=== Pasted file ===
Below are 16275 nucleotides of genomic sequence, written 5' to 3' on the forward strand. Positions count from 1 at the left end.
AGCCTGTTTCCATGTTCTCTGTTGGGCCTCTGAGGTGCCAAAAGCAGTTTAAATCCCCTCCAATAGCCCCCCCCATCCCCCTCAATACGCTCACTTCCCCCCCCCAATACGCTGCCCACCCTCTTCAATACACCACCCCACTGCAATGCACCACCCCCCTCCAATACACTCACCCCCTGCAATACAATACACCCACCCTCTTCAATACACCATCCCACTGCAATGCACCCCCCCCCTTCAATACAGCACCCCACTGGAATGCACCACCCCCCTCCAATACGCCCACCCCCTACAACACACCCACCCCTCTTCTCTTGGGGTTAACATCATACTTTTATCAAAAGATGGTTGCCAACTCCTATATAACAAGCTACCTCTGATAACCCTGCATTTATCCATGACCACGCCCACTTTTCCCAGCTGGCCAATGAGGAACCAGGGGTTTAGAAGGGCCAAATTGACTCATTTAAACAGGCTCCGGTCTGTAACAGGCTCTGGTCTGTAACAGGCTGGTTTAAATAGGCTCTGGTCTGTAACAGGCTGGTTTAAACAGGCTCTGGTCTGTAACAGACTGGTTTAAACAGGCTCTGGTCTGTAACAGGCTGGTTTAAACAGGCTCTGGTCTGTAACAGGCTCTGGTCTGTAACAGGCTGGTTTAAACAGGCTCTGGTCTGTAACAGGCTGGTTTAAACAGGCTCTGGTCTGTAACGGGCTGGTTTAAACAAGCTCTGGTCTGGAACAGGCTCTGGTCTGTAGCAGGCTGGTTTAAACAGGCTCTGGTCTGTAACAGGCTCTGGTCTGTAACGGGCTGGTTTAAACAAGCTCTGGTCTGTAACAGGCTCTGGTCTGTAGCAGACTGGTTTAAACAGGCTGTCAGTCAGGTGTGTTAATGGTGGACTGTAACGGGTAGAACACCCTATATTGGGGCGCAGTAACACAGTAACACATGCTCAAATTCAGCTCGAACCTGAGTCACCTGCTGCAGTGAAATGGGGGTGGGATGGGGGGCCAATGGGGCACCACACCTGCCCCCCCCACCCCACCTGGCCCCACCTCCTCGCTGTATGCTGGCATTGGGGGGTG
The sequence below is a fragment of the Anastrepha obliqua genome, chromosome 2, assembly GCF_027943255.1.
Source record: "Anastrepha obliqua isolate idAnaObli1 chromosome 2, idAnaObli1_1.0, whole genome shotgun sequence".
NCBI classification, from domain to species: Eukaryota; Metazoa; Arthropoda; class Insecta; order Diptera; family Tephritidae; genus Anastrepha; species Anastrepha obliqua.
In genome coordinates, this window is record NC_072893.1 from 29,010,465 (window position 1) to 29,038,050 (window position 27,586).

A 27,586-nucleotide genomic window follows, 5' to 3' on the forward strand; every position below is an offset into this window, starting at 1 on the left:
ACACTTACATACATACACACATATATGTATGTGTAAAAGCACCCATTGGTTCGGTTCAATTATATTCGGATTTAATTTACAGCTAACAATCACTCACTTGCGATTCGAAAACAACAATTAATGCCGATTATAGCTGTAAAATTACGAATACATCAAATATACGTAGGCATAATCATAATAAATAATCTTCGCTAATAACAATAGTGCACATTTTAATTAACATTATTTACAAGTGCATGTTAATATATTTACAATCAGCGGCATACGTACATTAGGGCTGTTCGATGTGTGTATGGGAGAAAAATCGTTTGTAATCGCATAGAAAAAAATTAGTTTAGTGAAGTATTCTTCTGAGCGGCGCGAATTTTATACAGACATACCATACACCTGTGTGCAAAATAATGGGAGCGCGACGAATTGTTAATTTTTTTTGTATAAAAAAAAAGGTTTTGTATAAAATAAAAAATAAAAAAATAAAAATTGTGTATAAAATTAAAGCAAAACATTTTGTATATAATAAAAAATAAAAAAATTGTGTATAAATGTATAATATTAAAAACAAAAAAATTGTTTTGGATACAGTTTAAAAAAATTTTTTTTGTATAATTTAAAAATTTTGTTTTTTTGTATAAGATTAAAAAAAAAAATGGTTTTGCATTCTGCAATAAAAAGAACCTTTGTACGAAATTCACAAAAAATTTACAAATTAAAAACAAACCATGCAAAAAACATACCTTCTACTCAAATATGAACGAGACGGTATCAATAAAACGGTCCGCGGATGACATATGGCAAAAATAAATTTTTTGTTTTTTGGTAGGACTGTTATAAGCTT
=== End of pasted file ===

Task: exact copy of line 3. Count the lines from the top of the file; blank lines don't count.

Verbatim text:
The sequence below is a fragment of the Anastrepha obliqua genome, chromosome 2, assembly GCF_027943255.1.